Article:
Year: 

2013

Designers: 

Ajay Kapur
Korean Digital Bowed Instrument
The Haegum is a two-stringed fiddle-like traditional Korean string instrument. It is played vertically held on the left knee, with a bow scraped against two silk strings with the right hand. It produces a nasal tone and piercing sounds, as it has no finger board and musicians pull the strings to get to the desired pitch. Haegum is traditionally said to be “pal-um-gu-bi (八音具備)” and "bisa-bijuk (非絲非竹)," literally meaning “made with eight materials (metal, rock, thread, bamboo, gourd, soil, leather, and wood)” and "non-string, non-wind." Though in structure and playing method, it looks like a string instrument, in orchestral contexts it is considered to be more like a wind instrument because of its ability to sustain tones. The design of the eHaegum had many challenges. First of all, the Haegum has a very small cavity to install electronics, so the design incorporated the Arduino micro and two small custom built shields to connect the sensors and buttons. A key design element was to encase the electronics in the instrument itself, (rather than have an electronic box off the instrument) so that the eHaegum was easier for a traditional player to just pick up and plug in a USB cable and a TRS cable (rather than some strange assortment of cables leading to a box next to the computer). An accelerometer was installed inside the body of the instrument, and a second accelerometer was installed on the leather strap of the bow. A force-sensing resistor (FSR) was installed to fit underneath the bridge to gather data on how the left hand squeezes the strings while manipulating pitch. A series of buttons and switches were installed into the shell of the instrument to make it easy for the musicians to change patches and settings.

Year: 

2013

Designers: 

Ajay Kapur
The Korean Digital Folk Drum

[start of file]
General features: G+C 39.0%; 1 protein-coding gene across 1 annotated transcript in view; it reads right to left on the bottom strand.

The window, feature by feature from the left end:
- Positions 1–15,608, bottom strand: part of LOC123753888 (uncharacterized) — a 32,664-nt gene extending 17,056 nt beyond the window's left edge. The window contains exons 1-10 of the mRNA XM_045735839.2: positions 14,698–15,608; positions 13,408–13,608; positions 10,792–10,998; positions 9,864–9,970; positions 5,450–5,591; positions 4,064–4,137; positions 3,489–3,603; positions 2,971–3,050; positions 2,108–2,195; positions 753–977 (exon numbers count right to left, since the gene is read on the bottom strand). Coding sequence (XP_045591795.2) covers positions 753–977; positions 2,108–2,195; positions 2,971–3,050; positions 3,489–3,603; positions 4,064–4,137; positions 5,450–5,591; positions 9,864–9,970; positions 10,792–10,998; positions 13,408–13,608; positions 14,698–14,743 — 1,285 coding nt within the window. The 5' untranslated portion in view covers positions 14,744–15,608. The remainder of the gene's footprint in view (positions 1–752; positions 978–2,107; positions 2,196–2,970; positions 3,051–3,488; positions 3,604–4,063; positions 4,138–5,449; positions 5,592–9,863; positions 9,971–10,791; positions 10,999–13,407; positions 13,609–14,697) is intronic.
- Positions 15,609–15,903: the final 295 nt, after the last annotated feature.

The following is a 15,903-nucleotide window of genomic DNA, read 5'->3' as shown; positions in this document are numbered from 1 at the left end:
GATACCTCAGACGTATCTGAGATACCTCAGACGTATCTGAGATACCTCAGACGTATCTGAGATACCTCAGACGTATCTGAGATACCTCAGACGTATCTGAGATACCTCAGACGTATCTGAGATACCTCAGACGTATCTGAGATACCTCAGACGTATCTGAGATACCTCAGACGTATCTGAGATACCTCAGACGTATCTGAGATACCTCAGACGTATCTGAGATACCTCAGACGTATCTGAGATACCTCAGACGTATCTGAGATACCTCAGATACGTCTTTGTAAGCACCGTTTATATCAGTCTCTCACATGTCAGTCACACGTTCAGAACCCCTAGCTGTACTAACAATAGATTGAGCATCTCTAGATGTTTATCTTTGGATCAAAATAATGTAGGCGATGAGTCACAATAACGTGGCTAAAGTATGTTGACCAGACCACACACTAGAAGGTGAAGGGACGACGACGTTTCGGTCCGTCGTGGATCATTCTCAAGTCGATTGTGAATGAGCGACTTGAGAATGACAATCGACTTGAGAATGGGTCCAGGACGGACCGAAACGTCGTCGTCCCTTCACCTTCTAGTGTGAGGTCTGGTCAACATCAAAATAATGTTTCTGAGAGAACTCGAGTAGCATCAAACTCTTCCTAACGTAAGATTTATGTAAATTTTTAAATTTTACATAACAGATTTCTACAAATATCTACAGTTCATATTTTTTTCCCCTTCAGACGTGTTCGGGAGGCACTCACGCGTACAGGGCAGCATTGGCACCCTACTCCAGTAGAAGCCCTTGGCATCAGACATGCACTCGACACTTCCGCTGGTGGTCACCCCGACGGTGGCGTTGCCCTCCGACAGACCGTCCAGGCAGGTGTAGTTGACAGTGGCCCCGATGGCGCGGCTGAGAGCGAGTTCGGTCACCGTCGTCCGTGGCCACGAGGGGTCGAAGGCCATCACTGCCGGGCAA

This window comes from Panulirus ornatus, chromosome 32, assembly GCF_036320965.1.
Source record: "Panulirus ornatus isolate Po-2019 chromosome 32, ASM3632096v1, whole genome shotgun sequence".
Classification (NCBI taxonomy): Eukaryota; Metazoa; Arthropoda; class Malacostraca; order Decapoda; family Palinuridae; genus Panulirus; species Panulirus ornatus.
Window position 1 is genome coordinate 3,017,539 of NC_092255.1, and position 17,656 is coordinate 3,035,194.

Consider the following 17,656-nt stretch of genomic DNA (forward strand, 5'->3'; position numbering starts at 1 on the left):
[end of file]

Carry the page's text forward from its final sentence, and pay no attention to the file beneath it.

Janggu is the most widely used instrument for jangdan (rhythmic pattern) among the Korean drum family. It is used in practically every form of Korean music. It consists of an hourglass-shaped body with two heads made from animal skins. The two heads produce sounds of different pitch and timbre, which are believed to represent yin and yang. Different sizes are used for different types of music: A-ak (a large sized version of the Janguu) is used in folk music, while Jeong-ak (a small sized version of the Janggu) is used with dancers, who carry it suspended from one shoulder, held diagonally to their torso. The design of the eJanggu involved many experiments with how the modification would effect the sound the instrument. One major test involved using a laser cutter to construct a custom plug inside the instrument to separate the sound of the left and right cavities to eliminate cross talk from the two microphone installed on either side. It was found, as expected, that this greatly effected the bass response of the instrument. However it did greatly improve the isolation of each microphones as clean signals in the mid-frequency range. Sensors were embedded into the eJanggu in a similar fashion to the eHaegum. Knobs and buttons were embedded directly into the shell of the instrument. Because the Janggu has a much larger cavity, the Arduino MEGA was chosen as the microcontroller with options for many more analog-to-digital converters and digital pins for design. The accelerometer was embedded, so that when the eJanggu was used with a dancing performer, they would get control of 3-axis of acceleration data. Two infrared sensors were installed. This configuration was chosen to capture data about how the Janggu is performed traditionally. There is a technique where the left hand crosses the drum and performs both sticks on the right hand skin. The infrared sensors were installed to sense what direction the hand is moving (left to right , right to left) so that the software can have intelligence on weather both hands are on the right hand skin or if each hand is on either side of the drum.

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